My metro card told me I wasn’t from New York.

I had just swiped my card in the underground and proceeded to walk through the barrier, but it stayed locked in place.

The barrier read “Too Slow”.

I had swiped my metro card too slowly for comprehension.

With several impatient New Yorkers piling up behind me, I quickly sliced my metro card through the reader and walked through the barrier as a born again New Yorker.

It’s been one week since I landed in New York. My place starts with a traditional brownstone walk up and 3 creaky flights of stairs spiraling towards my white walled, parquetted 1-bedroom with views of the city.


I spent the first 5 days exclusively enjoying New York’s company. I wanted to make sure I had this time to myself. Sitting on the stoop of my walk up, waking up at 7 am to explore restaurants and primarily musing over my state of happiness and people I surround myself with.

Before planning my trip to New York, I felt a level of complacency which steeped into my life and which I was unhappy about. I needed something to physically shake me like a rag doll rattled by a child. 

And so, I dropped myself in a new environment and, to further tackle my aversion to change, I chopped 25 centimeters off my previously long hair. (Check out my Instagram Story Highlights titled CHANGE for the video)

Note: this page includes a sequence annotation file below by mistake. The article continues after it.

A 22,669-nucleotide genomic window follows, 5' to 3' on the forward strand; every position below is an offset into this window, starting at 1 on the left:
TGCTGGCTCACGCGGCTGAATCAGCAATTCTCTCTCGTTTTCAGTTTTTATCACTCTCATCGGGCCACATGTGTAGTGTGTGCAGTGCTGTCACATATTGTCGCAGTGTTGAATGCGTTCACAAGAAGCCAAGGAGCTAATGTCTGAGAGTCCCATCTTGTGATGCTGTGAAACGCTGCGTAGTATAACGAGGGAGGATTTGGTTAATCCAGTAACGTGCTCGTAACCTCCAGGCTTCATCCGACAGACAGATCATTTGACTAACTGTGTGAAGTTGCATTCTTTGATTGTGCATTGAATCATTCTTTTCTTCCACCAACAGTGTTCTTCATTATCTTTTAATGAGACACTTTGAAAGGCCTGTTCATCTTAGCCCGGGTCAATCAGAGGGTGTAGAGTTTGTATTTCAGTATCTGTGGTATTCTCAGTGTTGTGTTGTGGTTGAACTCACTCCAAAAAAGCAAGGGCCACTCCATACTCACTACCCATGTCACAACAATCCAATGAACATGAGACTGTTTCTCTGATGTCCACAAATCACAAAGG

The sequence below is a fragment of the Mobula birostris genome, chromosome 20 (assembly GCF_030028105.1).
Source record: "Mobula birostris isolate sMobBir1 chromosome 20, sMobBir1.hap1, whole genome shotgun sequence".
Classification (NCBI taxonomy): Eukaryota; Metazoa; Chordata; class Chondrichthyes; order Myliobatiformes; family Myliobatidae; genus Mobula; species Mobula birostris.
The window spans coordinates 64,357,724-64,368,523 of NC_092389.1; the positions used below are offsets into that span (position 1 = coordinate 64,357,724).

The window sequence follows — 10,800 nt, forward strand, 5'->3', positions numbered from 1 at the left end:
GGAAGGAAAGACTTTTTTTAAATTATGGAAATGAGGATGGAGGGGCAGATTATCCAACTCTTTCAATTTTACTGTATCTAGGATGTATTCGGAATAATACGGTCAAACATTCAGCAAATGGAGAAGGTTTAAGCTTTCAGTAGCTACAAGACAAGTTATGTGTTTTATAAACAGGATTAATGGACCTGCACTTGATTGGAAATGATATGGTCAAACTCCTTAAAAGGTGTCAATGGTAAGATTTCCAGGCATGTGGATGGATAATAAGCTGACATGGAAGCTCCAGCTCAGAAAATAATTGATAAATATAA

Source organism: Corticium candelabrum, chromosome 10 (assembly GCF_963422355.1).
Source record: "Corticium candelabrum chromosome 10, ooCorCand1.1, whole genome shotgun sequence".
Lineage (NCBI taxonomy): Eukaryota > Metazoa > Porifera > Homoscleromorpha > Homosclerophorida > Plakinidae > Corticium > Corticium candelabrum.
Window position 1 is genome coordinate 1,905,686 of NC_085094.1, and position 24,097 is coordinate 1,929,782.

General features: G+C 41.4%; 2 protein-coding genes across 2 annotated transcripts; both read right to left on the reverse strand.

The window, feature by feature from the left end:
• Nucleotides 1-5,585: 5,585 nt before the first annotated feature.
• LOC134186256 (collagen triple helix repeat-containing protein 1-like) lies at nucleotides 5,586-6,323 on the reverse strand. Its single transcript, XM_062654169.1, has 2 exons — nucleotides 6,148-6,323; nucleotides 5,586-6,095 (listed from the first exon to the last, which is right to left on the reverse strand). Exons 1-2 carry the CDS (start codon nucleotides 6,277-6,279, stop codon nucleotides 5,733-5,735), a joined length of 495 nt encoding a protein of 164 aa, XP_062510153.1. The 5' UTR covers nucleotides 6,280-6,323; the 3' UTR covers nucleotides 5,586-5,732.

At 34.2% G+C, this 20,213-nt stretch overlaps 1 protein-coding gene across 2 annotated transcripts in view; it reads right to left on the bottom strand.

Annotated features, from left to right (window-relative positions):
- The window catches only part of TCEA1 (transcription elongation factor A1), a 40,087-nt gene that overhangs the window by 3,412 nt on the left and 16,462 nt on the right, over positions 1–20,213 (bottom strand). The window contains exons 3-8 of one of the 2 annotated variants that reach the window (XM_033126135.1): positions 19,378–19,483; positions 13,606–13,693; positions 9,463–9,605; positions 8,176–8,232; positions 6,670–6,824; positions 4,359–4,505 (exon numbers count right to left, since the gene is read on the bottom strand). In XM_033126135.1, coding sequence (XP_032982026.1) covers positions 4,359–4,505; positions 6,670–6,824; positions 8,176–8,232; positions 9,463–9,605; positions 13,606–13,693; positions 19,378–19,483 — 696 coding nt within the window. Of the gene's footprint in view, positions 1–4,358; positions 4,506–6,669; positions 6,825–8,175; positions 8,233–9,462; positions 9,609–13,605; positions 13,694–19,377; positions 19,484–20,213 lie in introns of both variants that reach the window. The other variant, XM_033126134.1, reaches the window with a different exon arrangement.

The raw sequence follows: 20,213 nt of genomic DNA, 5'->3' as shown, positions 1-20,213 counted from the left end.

It was only yesterday when I started inviting work and socializing into my New York experience. My photography internship began with an orientation and prep for our cookbook shoot on Monday and I began accepting dinner invitations from friends of friends.

In terms of New York, it’s so grand. I pay attention to older structures to understand how grand a city was before the age of skyscrapers.  Next to the East River (between Manhattan and Brooklyn), an abandoned redbrick factory stands several floors high and lengths wide.  And across the factory stretches Williamsburg Bridge built in the late 1800’s with bolts as big as tires and cables as thick as can be. If I’m impressed by these now, I can only imagine what people thought 100 and something years ago.

I’ll leave you with some textures of Brooklyn, New York.


Location: Brooklyn, New York